Lovina shares a recipe for mozzarella cheese in this week’s Amish Kitchen.
Another week has flown by, and it’s already time to pen this column again. Actually, the last column for this month. We will enter March, and soon the calendar will be saying it’s spring. My wish is that the weather will match the calendar. We had a few nice days of temperatures over 50 degrees, so we really had a little spring fever.
Sister Verena has been staying with us. She hopes to be able to stay alone again after the snowy weather is done. She has many lonely days and has been back and forth from our house to sister Emma’s. She has been talking about spending a week with sister Liz and Levi. I really wish she would. It would be a change of mind for her.
After temperatures were in the 50s yesterday, we woke up to 22 degrees and it was snowing again.
It’s a good thing God controls the weather, and we need to accept whatever he sends to us.
Monday, I went with daughter Elizabeth and baby Andrea to her doctor’s appointment to have her staples removed.
Andrea is now nine days old and such a bundle of joy. She makes so many different facial expressions that it’s just fun holding her and watching her. Her cute little dimples when she smiles are so precious — a real blessing from God!
Andrea’s appointment at the baby doctor was canceled because the doctor was sick. Five-year-old Abigail was very concerned when she heard Andrea’s doctor was sick. She asked Elizabeth, “Mom, oh no! Who makes the doctor better when he gets sick?”
Yesterday, grandchildren Jennifer, 4, and Ryan, 2, stayed here while daughter Susan went shopping. Jennifer told Susan before they came, “Mom, Grandma is a pretty girl.” I am so thankful for my sweet little innocent grandchildren. They are so much fun! The things they say and come up with are so special. Jennifer told me if Ryan starts to get fussy, I need to make him take a nap. Of course, Ryan is more interested in checking out Grandpa’s headlight and sunglasses and asking where Grandpa is.
Daughter Loretta was here, and the grandchildren love when she plays games with them. We made breakfast for them. We had eggs, potatoes, bacon and cheese. They ate better when they could sit on both sides of Loretta.
Our plans are to dress a beef this weekend. It will be a relief to get our beef cut up and bagged and be done with putting up meat for another year. We will give Dustin and Loretta half of the beef. When our children get married, we give them a half of a beef and a hog the first winter to help them get started. My parents helped us out by giving us something to butcher when we first were married.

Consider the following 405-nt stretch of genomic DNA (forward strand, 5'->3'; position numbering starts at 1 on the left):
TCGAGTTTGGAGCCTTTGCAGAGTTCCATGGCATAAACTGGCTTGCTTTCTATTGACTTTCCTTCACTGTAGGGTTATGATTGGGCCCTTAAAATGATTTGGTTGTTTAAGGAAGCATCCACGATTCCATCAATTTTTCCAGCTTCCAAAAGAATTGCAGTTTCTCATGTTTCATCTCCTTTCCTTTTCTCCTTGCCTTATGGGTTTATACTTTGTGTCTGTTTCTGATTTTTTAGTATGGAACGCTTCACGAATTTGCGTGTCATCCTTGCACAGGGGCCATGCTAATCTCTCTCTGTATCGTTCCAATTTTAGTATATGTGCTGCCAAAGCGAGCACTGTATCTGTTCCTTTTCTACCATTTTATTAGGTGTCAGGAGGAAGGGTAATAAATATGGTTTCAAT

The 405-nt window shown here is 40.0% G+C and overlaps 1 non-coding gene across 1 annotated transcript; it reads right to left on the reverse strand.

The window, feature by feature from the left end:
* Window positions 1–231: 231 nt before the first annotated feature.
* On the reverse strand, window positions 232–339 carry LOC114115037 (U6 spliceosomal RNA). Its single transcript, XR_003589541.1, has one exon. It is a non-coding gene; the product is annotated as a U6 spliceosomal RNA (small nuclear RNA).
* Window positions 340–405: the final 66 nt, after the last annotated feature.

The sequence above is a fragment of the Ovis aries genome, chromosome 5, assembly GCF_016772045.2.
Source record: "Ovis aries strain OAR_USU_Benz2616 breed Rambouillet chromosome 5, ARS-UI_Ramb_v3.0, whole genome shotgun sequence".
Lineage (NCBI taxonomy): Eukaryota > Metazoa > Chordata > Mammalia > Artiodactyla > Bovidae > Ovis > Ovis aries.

A reader asked if I make our own cheese. I would make cheese when we had our own cow with the excess milk. We sold our cow then, and now it’s easier just to buy the big horns of cheese.
I will share the mozzarella cheese recipe I used to use. My niece Marlene had shared it with me years ago.
God’s blessings to all!
Lovina’s Amish Kitchen is written by Lovina Eicher, Old Order Amish writer, cook, wife, and mother of eight. Her newest cookbook, Amish Family Recipes, is available wherever books are sold. Readers can write to Eicher at PO Box 1689, South Holland, IL 60473 (please include a self-addressed stamped envelope for a reply); or email LovinasAmishKitchen@MennoMedia.org and your message will be passed on to her to read. She does not personally respond to emails.
2 gallons cold whole milk
3 teaspoons citric acid
1/4 cup cold water
1/4 cup cold water
1/3 rennet tablet
2 quarts water
1/2 cup salt
Put milk in a large container. Dissolve the citric acid in 1/4 cup cold water, then add to cold milk. Mix well and keep stirring until heated to 90-95 degrees. Remove from heat; add 1/4 cup cold water and rennet tablet. Stir well, then let sit for 1/2 hour.
Cut into squares with a long-bladed knife. Let it sit for 5 to 10 minutes. Heat to 110 degrees. Continue stirring to keep curds from sticking. Remove from heat and let sit 20 minutes, stirring occasionally.
Meanwhile, heat 2 quarts of water with 1/2 cup salt to 175 degrees. Drain cheese in a colander for 15 minutes. Cut or pull cheese apart into small cubes and put it in a large bowl. Add hot saltwater; use a wooden spoon to stretch cheese in an upward motion until it is soft and springy. Drain in the colander. Knead a little bit as you would bread; put in a container to cool. A bread pans work well. Very good!
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